The Editing Process

Since I’ve started my editing business, I’ve come to understand that there are varying levels of the editing process. I think many authors aren’t sure where to start after they’ve finished their great novel, so I thought I’d share a short explanation about different kinds of editing you will need once you finish your manuscript.

Beta Readers

Some people do not consider beta readers to be part of the editing process, but I think they are an integral part. Why? Because many times, the beta reader will be your actual readers. You can gather beta readers from a variety of sources like writing groups and online writing outlets, but they can simply be your friends, family, church acquaintances, your uncle’s boss’s sister… whomever. I do suggest utilizing readers who have a good grasp of the English (or whatever language you’re writing in) language and who are interested in the type of book you have written. (Folks who like books on the Civil War probably aren’t interested in Young Adult Romance.)

When a beta reader reads your novel, they will catch little discrepancies and even grammar/punctuation issues that you may have missed. In addition, betas typically don’t get paid money, but, instead, get a copy of your book when it’s finished. This gives them a bit of an incentive to do a good job for you. You can also utilize these essential readers after your book release for promotion and reviews (because they’ve read your book and, of course, are now your biggest fans!) You can also offer them additional incentive by including them in your acknowledgements (because who doesn’t want their name in a book?)

Content Editors

After your beta readers have read and given you great feedback, you can make any changes you think are necessary and then move on to the next editing stage: content or substantive editing. (The content edit is my strong suit.) The content editor will read through your entire novel and make note of any timeline or consistency issues. Was your character seated in the last paragraph but is now pacing the room? When did they stand up? Or were they on Tatooine and now they’ve traveled to Hoth? How did they get there? You’d be surprised how often I find mistakes in even thoroughly edited manuscripts! I recently did a content edit for an author who’d have MANY beta readers go through her work and they ALL missed major plot point issues!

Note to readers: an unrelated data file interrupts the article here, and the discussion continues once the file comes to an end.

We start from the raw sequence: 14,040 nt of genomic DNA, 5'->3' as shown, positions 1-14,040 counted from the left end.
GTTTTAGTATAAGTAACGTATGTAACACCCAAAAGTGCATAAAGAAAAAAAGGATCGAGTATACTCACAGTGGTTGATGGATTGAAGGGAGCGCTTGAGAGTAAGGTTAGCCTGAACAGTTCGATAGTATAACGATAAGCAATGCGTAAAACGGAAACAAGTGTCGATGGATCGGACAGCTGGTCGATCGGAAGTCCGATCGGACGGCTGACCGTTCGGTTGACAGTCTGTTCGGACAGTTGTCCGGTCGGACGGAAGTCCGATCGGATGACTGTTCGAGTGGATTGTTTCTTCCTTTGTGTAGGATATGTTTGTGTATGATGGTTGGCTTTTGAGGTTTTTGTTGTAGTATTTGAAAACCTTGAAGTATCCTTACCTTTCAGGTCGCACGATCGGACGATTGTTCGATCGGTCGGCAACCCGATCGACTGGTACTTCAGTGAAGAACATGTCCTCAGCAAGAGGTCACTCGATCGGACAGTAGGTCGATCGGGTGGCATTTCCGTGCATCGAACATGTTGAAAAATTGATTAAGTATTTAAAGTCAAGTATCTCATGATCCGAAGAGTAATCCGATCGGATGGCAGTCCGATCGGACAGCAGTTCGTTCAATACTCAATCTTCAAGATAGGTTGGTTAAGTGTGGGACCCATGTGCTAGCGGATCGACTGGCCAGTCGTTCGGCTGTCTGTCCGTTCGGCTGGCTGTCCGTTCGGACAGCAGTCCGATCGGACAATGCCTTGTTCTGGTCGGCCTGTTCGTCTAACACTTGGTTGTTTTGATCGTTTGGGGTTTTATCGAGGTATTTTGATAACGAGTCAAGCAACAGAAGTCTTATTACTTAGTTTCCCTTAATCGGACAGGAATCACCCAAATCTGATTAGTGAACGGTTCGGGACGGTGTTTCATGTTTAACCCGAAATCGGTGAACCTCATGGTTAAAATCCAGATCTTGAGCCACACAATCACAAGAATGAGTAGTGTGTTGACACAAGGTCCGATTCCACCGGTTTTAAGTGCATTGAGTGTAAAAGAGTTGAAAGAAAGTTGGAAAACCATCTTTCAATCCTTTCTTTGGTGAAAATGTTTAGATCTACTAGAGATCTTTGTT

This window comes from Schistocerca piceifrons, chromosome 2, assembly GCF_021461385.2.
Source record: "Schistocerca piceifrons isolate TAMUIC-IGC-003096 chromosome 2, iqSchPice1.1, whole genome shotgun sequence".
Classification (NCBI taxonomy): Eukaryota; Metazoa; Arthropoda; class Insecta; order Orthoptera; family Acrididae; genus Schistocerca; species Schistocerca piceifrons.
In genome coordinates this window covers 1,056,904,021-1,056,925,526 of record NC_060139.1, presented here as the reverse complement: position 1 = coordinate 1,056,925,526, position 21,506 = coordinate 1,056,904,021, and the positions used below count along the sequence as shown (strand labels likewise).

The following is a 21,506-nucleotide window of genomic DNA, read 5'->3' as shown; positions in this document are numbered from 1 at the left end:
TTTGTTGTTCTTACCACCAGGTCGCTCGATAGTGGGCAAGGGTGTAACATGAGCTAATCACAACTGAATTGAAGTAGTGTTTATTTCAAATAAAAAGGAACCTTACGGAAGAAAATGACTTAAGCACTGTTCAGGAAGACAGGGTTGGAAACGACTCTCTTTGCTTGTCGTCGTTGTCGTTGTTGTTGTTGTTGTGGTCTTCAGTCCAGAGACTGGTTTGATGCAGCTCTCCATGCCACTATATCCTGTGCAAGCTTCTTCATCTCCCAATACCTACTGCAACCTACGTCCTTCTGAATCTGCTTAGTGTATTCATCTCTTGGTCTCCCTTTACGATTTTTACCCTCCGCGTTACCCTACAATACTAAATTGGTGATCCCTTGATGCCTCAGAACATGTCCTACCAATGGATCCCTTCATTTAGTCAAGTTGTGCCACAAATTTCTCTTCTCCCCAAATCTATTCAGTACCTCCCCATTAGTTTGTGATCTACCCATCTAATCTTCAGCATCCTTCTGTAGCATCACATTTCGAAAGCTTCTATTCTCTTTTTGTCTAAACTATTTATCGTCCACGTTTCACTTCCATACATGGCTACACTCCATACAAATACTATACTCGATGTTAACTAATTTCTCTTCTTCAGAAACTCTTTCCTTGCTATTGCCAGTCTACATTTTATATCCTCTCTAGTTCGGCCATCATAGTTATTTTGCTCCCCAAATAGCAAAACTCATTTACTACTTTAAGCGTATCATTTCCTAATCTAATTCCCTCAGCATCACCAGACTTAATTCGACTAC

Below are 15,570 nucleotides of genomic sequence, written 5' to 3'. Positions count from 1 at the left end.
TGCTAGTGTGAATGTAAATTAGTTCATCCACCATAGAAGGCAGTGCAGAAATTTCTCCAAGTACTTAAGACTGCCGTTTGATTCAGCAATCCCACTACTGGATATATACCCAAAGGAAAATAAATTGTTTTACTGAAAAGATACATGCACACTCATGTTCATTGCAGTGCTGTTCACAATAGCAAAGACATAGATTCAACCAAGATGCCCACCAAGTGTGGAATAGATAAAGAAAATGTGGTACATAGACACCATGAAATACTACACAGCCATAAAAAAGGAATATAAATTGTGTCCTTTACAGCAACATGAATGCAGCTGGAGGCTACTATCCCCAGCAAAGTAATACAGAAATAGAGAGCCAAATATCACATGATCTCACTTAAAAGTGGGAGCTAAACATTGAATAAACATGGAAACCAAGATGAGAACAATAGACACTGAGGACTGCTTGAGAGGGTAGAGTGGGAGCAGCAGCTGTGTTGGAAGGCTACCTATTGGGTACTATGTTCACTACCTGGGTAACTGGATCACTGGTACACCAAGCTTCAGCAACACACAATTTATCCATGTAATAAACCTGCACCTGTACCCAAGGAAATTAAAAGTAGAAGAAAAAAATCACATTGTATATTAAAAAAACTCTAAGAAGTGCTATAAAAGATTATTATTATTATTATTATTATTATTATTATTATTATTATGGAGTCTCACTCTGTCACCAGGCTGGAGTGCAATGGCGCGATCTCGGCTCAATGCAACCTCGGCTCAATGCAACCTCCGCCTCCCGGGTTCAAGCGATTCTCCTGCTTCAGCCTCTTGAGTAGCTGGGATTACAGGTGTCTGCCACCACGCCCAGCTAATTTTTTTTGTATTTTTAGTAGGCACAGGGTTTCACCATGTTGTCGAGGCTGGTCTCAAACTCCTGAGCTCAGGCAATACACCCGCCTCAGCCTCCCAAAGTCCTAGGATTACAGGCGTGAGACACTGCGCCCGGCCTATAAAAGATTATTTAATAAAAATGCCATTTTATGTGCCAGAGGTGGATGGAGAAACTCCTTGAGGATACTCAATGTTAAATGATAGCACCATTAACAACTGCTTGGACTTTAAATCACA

Content editors will look at your manuscript as a whole and tell you if it works and what doesn’t. It’s the “big picture” edit.

Copy/Line Editors

After you have all your plot points, timeline and big details ironed out, you’ll go to your copy or line editor. This person will go over your manuscript line by line (hence “line” editor) and make sure that the content is accurate, easy to follow, fit for its purpose, and free of error, omission, inconsistency, and repetition. Sometimes a line editor will even help with formatting. Grammar and punctuation will also be marked through this process as well as misspelled words and any additional issues with the book as a whole.


Last, but not last are the proofreaders. This is the final process of editing for your manuscript. Although proofreaders are similar to copy editors, they get into the really nitty gritty of your work. No missing period or comma will get by these folks. (This is NOT my strong suit…) By the time a proofreader gets your manuscript it has already been through many edits, has been formatted to what you want it to be and will probably have a table of contents, a cover and an index (if needed). This is truly the final stage. Once the proofer is done with it – it’s ready to publish!!

If you’ve written a manuscript, don’t think you only need to have it edited once. A manuscript goes through many, MANY rounds of editing before it’s ready for publication. I encourage you to submit to this lengthy and sometimes grueling process in order to publish your most polished piece.

After all, you didn’t spend all that time writing it to just put it out there with mistakes, did you??

Now go write! (And be ready to edit!)


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Mini Post Monday

That guy named Job